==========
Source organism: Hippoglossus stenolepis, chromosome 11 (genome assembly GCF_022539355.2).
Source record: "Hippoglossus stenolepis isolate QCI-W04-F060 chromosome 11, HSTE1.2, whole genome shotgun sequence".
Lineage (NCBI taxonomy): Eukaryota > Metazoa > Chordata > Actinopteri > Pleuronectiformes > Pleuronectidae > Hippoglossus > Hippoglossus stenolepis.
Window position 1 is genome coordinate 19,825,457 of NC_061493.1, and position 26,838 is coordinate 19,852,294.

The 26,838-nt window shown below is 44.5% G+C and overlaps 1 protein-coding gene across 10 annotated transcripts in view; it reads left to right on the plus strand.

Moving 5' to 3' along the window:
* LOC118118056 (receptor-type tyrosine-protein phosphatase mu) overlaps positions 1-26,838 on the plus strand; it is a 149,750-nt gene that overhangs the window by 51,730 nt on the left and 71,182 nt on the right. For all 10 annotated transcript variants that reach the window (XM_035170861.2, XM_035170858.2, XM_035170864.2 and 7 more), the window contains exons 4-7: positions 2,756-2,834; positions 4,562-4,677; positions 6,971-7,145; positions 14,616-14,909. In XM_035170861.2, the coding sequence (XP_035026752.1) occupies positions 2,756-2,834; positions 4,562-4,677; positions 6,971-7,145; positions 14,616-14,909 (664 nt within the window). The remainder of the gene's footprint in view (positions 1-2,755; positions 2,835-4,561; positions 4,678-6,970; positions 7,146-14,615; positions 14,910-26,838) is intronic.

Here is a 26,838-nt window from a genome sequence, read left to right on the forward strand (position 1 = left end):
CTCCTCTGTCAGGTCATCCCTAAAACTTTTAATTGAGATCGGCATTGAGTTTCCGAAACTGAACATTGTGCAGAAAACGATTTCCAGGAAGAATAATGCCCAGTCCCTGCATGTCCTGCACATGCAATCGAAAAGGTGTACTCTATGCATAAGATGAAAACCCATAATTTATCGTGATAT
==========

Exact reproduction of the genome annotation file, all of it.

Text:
Source organism: Hippoglossus stenolepis, chromosome 11 (genome assembly GCF_022539355.2).
Source record: "Hippoglossus stenolepis isolate QCI-W04-F060 chromosome 11, HSTE1.2, whole genome shotgun sequence".
Lineage (NCBI taxonomy): Eukaryota > Metazoa > Chordata > Actinopteri > Pleuronectiformes > Pleuronectidae > Hippoglossus > Hippoglossus stenolepis.
Window position 1 is genome coordinate 19,825,457 of NC_061493.1, and position 26,838 is coordinate 19,852,294.

The 26,838-nt window shown below is 44.5% G+C and overlaps 1 protein-coding gene across 10 annotated transcripts in view; it reads left to right on the plus strand.

Moving 5' to 3' along the window:
* LOC118118056 (receptor-type tyrosine-protein phosphatase mu) overlaps positions 1-26,838 on the plus strand; it is a 149,750-nt gene that overhangs the window by 51,730 nt on the left and 71,182 nt on the right. For all 10 annotated transcript variants that reach the window (XM_035170861.2, XM_035170858.2, XM_035170864.2 and 7 more), the window contains exons 4-7: positions 2,756-2,834; positions 4,562-4,677; positions 6,971-7,145; positions 14,616-14,909. In XM_035170861.2, the coding sequence (XP_035026752.1) occupies positions 2,756-2,834; positions 4,562-4,677; positions 6,971-7,145; positions 14,616-14,909 (664 nt within the window). The remainder of the gene's footprint in view (positions 1-2,755; positions 2,835-4,561; positions 4,678-6,970; positions 7,146-14,615; positions 14,910-26,838) is intronic.

Here is a 26,838-nt window from a genome sequence, read left to right on the forward strand (position 1 = left end):
CTCCTCTGTCAGGTCATCCCTAAAACTTTTAATTGAGATCGGCATTGAGTTTCCGAAACTGAACATTGTGCAGAAAACGATTTCCAGGAAGAATAATGCCCAGTCCCTGCATGTCCTGCACATGCAATCGAAAAGGTGTACTCTATGCATAAGATGAAAACCCATAATTTATCGTGATAT